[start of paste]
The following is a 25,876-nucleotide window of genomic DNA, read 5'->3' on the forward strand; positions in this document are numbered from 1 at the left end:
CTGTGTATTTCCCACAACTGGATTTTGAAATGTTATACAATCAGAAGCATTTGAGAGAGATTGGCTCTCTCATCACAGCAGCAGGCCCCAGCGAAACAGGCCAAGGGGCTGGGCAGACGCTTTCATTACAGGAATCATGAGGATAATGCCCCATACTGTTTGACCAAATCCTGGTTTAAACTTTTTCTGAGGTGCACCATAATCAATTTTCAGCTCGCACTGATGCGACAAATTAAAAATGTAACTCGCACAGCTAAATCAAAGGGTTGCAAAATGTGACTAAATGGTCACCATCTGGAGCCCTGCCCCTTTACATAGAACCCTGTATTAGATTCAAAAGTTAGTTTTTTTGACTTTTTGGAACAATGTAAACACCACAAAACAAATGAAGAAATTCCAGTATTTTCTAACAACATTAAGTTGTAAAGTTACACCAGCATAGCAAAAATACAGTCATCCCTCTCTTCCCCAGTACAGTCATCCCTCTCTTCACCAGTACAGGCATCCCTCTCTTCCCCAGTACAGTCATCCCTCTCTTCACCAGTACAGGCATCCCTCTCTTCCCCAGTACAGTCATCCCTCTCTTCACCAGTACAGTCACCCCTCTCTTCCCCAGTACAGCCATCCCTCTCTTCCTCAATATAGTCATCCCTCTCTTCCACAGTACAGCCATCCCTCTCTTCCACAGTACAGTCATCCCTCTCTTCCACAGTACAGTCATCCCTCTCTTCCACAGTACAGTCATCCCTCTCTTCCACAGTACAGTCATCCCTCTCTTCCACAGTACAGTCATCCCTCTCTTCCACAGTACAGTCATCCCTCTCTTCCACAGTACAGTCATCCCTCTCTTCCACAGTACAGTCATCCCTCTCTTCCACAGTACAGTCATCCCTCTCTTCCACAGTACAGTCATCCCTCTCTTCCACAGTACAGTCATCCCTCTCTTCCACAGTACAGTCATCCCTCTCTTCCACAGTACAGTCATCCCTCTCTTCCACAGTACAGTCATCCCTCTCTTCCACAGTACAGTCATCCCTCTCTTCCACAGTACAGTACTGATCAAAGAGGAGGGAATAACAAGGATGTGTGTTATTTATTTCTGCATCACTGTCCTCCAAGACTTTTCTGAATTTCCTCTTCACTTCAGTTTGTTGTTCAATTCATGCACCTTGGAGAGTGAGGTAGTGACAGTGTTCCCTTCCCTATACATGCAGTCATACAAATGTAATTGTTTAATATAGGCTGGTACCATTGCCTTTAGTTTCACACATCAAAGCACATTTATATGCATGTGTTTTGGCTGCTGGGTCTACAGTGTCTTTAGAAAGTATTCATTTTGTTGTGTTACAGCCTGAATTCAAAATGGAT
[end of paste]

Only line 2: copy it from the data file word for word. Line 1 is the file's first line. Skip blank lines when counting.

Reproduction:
CTGTGTATTTCCCACAACTGGATTTTGAAATGTTATACAATCAGAAGCATTTGAGAGAGATTGGCTCTCTCATCACAGCAGCAGGCCCCAGCGAAACAGGCCAAGGGGCTGGGCAGACGCTTTCATTACAGGAATCATGAGGATAATGCCCCATACTGTTTGACCAAATCCTGGTTTAAACTTTTTCTGAGGTGCACCATAATCAATTTTCAGCTCGCACTGATGCGACAAATTAAAAATGTAACTCGCACAGCTAAATCAAAGGGTTGCAAAATGTGACTAAATGGTCACCATCTGGAGCCCTGCCCCTTTACATAGAACCCTGTATTAGATTCAAAAGTTAGTTTTTTTGACTTTTTGGAACAATGTAAACACCACAAAACAAATGAAGAAATTCCAGTATTTTCTAACAACATTAAGTTGTAAAGTTACACCAGCATAGCAAAAATACAGTCATCCCTCTCTTCCCCAGTACAGTCATCCCTCTCTTCACCAGTACAGGCATCCCTCTCTTCCCCAGTACAGTCATCCCTCTCTTCACCAGTACAGGCATCCCTCTCTTCCCCAGTACAGTCATCCCTCTCTTCACCAGTACAGTCACCCCTCTCTTCCCCAGTACAGCCATCCCTCTCTTCCTCAATATAGTCATCCCTCTCTTCCACAGTACAGCCATCCCTCTCTTCCACAGTACAGTCATCCCTCTCTTCCACAGTACAGTCATCCCTCTCTTCCACAGTACAGTCATCCCTCTCTTCCACAGTACAGTCATCCCTCTCTTCCACAGTACAGTCATCCCTCTCTTCCACAGTACAGTCATCCCTCTCTTCCACAGTACAGTCATCCCTCTCTTCCACAGTACAGTCATCCCTCTCTTCCACAGTACAGTCATCCCTCTCTTCCACAGTACAGTCATCCCTCTCTTCCACAGTACAGTCATCCCTCTCTTCCACAGTACAGTCATCCCTCTCTTCCACAGTACAGTCATCCCTCTCTTCCACAGTACAGTCATCCCTCTCTTCCACAGTACAGTCATCCCTCTCTTCCACAGTACAGTACTGATCAAAGAGGAGGGAATAACAAGGATGTGTGTTATTTATTTCTGCATCACTGTCCTCCAAGACTTTTCTGAATTTCCTCTTCACTTCAGTTTGTTGTTCAATTCATGCACCTTGGAGAGTGAGGTAGTGACAGTGTTCCCTTCCCTATACATGCAGTCATACAAATGTAATTGTTTAATATAGGCTGGTACCATTGCCTTTAGTTTCACACATCAAAGCACATTTATATGCATGTGTTTTGGCTGCTGGGTCTACAGTGTCTTTAGAAAGTATTCATTTTGTTGTGTTACAGCCTGAATTCAAAATGGAT